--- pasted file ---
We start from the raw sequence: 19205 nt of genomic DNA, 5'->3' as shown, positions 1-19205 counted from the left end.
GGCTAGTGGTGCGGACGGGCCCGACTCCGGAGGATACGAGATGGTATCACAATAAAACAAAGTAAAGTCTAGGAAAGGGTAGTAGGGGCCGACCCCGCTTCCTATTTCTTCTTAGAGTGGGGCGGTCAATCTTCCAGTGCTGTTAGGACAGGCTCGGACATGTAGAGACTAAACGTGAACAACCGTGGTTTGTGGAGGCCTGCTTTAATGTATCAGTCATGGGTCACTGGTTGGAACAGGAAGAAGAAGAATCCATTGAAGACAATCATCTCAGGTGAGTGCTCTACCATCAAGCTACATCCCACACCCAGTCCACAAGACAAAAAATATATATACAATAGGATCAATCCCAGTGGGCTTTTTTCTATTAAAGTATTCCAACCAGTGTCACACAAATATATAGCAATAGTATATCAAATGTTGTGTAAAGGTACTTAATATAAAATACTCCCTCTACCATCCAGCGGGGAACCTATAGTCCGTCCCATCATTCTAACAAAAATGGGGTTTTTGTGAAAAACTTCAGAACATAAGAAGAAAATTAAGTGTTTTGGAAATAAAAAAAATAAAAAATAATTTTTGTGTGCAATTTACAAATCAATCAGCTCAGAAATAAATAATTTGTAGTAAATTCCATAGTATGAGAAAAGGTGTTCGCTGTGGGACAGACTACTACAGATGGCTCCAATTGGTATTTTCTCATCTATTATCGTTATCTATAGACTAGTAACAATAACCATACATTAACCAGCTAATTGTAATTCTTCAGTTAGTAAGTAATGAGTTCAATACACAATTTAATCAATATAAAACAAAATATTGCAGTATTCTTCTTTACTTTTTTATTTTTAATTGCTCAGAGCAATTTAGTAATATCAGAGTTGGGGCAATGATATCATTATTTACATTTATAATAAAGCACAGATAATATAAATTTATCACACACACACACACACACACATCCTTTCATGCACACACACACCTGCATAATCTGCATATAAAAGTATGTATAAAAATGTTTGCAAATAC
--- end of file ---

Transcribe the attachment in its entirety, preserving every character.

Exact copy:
We start from the raw sequence: 19205 nt of genomic DNA, 5'->3' as shown, positions 1-19205 counted from the left end.
GGCTAGTGGTGCGGACGGGCCCGACTCCGGAGGATACGAGATGGTATCACAATAAAACAAAGTAAAGTCTAGGAAAGGGTAGTAGGGGCCGACCCCGCTTCCTATTTCTTCTTAGAGTGGGGCGGTCAATCTTCCAGTGCTGTTAGGACAGGCTCGGACATGTAGAGACTAAACGTGAACAACCGTGGTTTGTGGAGGCCTGCTTTAATGTATCAGTCATGGGTCACTGGTTGGAACAGGAAGAAGAAGAATCCATTGAAGACAATCATCTCAGGTGAGTGCTCTACCATCAAGCTACATCCCACACCCAGTCCACAAGACAAAAAATATATATACAATAGGATCAATCCCAGTGGGCTTTTTTCTATTAAAGTATTCCAACCAGTGTCACACAAATATATAGCAATAGTATATCAAATGTTGTGTAAAGGTACTTAATATAAAATACTCCCTCTACCATCCAGCGGGGAACCTATAGTCCGTCCCATCATTCTAACAAAAATGGGGTTTTTGTGAAAAACTTCAGAACATAAGAAGAAAATTAAGTGTTTTGGAAATAAAAAAAATAAAAAATAATTTTTGTGTGCAATTTACAAATCAATCAGCTCAGAAATAAATAATTTGTAGTAAATTCCATAGTATGAGAAAAGGTGTTCGCTGTGGGACAGACTACTACAGATGGCTCCAATTGGTATTTTCTCATCTATTATCGTTATCTATAGACTAGTAACAATAACCATACATTAACCAGCTAATTGTAATTCTTCAGTTAGTAAGTAATGAGTTCAATACACAATTTAATCAATATAAAACAAAATATTGCAGTATTCTTCTTTACTTTTTTATTTTTAATTGCTCAGAGCAATTTAGTAATATCAGAGTTGGGGCAATGATATCATTATTTACATTTATAATAAAGCACAGATAATATAAATTTATCACACACACACACACACACACATCCTTTCATGCACACACACACCTGCATAATCTGCATATAAAAGTATGTATAAAAATGTTTGCAAATAC